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Emergency Lighting and Signs FAQs

What is LED emergency lighting?

LED emergency lights use less energy than emergency lights with traditional fluorescent bulbs and contain less harmful waste. The trickle charge of the battery even with the light off is also lower. LED lights are also longer lasting than tubes.

Whilst Cadmium for use in emergency lighting is currently still allowed, our range of LED emergency lighting products only uses NiMH batteries, which are more environmentally friendly. Government financial assistance is also available to switch to low energy emergency lighting and exit signs, see www.eca.gov.uk.

What are IP ratings?

The IP rating system classifies the protection of emergency lights and exit signs from dust, water and impact afforded by electrical equipment and their enclosures.

The system is recognised in most European countries and is set out in IEC529 (BS EN 60529: 1992) Degrees of Protection provided by Enclosures (IP code).

The degree of protection is expressed as 'IP', followed by two numbers which define the degree of protection. The first digit indicates the extent, to which the equipment is protected against particles, or to which persons are protected from enclosed hazards. The second digit indicates the extent of protection against water.

IP20

(2) SOLID - Protected against solid objects over 12mm diameter, not exceeding 80mm long, e.g. fingers
(0) LIQUID - Not protected

IP23

(2) SOLID - Protected against solid objects over 12mm diameter, not exceeding 80mm long, e.g. fingers
(3) LIQUID - Protected against sprayed water at up to 60° from the vertical

IP40

(4) SOLID - Protects against solid objects over 1.0mm, e.g. small wires
(0) LIQUID - Not protected

IP43

(4) SOLID - Protects against solid objects over 1.0mm, e.g. small wires
(3) LIQUID - Protected against sprayed water at up to 60° from the vertical

IP44

(4) SOLID - Protects against solid objects over 1.0mm, e.g. small wires
(4) LIQUID - Protected when sprayed from any direction - limited ingress allowed

IP54

(5) SOLID - Protects against dust, limited ingress (no harmful deposit)
(4) LIQUID - Protected when sprayed from any direction - limited ingress allowed

IP55

(5) SOLID - Protects against dust, limited ingress (no harmful deposit)
(5) LIQUID - Protected against low pressure jets, from all directions - limited ingress allowed

IP64

(6) SOLID - Dust tight. Totally protected against dust
(4) LIQUID - Protected when sprayed from any direction - limited ingress allowed

IP65

(6) SOLID - Dust tight. Totally protected against dust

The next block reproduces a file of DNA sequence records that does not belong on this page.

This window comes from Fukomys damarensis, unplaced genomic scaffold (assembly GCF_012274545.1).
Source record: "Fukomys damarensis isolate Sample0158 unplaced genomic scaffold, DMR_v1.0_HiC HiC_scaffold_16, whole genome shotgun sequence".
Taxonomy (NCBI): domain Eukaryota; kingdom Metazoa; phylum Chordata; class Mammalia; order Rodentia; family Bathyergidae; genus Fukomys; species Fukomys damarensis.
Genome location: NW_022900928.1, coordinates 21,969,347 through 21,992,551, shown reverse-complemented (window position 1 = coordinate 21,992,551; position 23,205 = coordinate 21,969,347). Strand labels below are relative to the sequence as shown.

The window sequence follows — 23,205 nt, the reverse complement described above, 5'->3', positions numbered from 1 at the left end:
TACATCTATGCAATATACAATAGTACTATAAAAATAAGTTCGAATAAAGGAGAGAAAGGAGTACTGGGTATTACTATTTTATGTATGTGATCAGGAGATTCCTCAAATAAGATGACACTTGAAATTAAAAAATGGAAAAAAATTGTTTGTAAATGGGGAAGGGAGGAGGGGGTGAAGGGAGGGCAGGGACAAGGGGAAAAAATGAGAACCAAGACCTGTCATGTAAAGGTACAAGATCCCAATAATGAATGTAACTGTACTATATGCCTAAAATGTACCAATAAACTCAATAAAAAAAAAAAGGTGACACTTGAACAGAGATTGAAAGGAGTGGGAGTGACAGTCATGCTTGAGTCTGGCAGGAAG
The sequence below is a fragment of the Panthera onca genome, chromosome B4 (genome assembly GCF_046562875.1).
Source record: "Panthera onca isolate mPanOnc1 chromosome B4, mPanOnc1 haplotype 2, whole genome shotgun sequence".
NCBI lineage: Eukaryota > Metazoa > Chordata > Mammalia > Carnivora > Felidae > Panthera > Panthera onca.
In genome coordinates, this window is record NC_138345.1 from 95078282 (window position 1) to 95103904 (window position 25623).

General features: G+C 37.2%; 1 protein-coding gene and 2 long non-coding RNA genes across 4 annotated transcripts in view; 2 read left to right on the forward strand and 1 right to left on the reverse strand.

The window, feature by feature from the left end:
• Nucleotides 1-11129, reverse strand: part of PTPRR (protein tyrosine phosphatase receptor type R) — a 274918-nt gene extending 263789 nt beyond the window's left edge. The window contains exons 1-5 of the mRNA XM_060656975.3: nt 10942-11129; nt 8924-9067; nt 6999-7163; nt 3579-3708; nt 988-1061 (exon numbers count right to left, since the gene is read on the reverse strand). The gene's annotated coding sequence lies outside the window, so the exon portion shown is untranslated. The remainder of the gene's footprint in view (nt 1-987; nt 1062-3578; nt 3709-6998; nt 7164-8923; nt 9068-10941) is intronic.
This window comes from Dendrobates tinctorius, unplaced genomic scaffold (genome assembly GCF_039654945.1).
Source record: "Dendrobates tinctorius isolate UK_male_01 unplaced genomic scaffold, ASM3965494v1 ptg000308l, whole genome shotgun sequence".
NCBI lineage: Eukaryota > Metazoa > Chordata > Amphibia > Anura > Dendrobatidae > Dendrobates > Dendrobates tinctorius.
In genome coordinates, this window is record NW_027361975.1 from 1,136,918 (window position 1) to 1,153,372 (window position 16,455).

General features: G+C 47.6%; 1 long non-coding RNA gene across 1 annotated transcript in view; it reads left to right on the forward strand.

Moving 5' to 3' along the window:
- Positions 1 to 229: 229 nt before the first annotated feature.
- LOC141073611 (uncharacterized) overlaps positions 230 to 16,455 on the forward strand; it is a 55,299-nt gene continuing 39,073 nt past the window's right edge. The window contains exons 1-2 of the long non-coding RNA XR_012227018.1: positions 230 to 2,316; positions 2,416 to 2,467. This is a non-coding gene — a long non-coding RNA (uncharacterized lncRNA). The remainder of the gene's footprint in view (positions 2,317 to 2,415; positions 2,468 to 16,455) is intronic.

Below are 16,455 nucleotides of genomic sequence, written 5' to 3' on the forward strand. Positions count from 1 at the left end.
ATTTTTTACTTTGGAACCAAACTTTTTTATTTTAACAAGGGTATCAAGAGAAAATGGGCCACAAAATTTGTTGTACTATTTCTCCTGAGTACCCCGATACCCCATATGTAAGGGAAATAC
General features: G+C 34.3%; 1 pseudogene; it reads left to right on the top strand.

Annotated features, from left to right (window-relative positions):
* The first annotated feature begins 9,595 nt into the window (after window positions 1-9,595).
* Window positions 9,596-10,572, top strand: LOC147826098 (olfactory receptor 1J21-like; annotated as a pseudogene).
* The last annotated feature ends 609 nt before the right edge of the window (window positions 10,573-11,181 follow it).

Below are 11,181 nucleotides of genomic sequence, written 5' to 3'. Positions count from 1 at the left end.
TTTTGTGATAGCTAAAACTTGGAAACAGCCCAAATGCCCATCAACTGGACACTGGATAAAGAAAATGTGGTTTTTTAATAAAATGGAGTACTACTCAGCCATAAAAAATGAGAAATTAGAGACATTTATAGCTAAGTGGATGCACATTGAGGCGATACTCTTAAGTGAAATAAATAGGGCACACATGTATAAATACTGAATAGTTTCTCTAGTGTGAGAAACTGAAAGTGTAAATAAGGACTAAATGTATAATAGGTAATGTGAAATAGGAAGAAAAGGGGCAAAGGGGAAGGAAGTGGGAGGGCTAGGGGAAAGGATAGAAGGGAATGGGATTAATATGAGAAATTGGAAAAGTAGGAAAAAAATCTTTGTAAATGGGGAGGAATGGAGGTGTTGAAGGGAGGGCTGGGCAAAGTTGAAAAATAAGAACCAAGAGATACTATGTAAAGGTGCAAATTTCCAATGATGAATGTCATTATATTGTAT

(5) LIQUID - Protected against low pressure jets, from all directions - limited ingress allowed

What's the difference between maintained and non-maintained lighting?

Non maintained means the light will only operate in the event of a mains failure, maintained means the lamp operates at all times and stays lit for the minimum emergency duration after a mains failure.

Which emergency light would be suitable to install in a house of multiple occupancy that is both an emergency light and ordinary light providing light for daily use and also a 3 hour emergency light in case of energy failure?

Our decorative emergency lights are available in either Maintained [lit all the time and will continue to operate after a mains failure] or Non-Maintained [will only come on in the event of a mains failure]. Most of the maintained lights are also switchable, which means they can be wired to function both as ordinary lights and as emergency lights at the same time. Switchable lights are clearly marked as such in the product description. Please visit http://www.safelincs.co.uk/Emergency-Escape-Lighting/

Can the emergency lights with IP65 rating be fitted with emergency showers?

Yes, as this rating identifies that the unit is protected against low pressure jets from all directions - limited ingress permitted.

How are emergency lights installed?

The emergency lights can be either screwed to the wall or ceiling. The product is linked into the mains lighting system. Often, an interrupt switch is installed to allow the testing of the emergency light (also called fish key switch).

What is a luminaire?

"Luminaire" is the technical term for an emergency light, including the lamp or lamps plus all fixing, connective and protective elements of the fitting. It includes internally illuminated signs.

What is the glow wire, or hot wire, test?

A test of the battery enclosure of an emergency luminaire. The test is to 850 ?C, as specified in BS EN 60598-2-22, whose purpose is to ensure that the battery circuits are adequately protected so that internal circuit faults will not set fire to the luminaire.

What is a self-contained luminaire?

An emergency light or sign that either contains all the parts necessary to function independently (e.g. battery, lamp, control gear, etc.) or whose housing is sited within a metre of these parts.

Can maintained emergency lights be installed as non-maintained?

Yes, if you have a maintained emergency light fitting, it is possible to install the unit as non-maintained. During installation, the "link wire" would need to be removed. On the other hand a non-maintained fitting can not be wired up as maintained.

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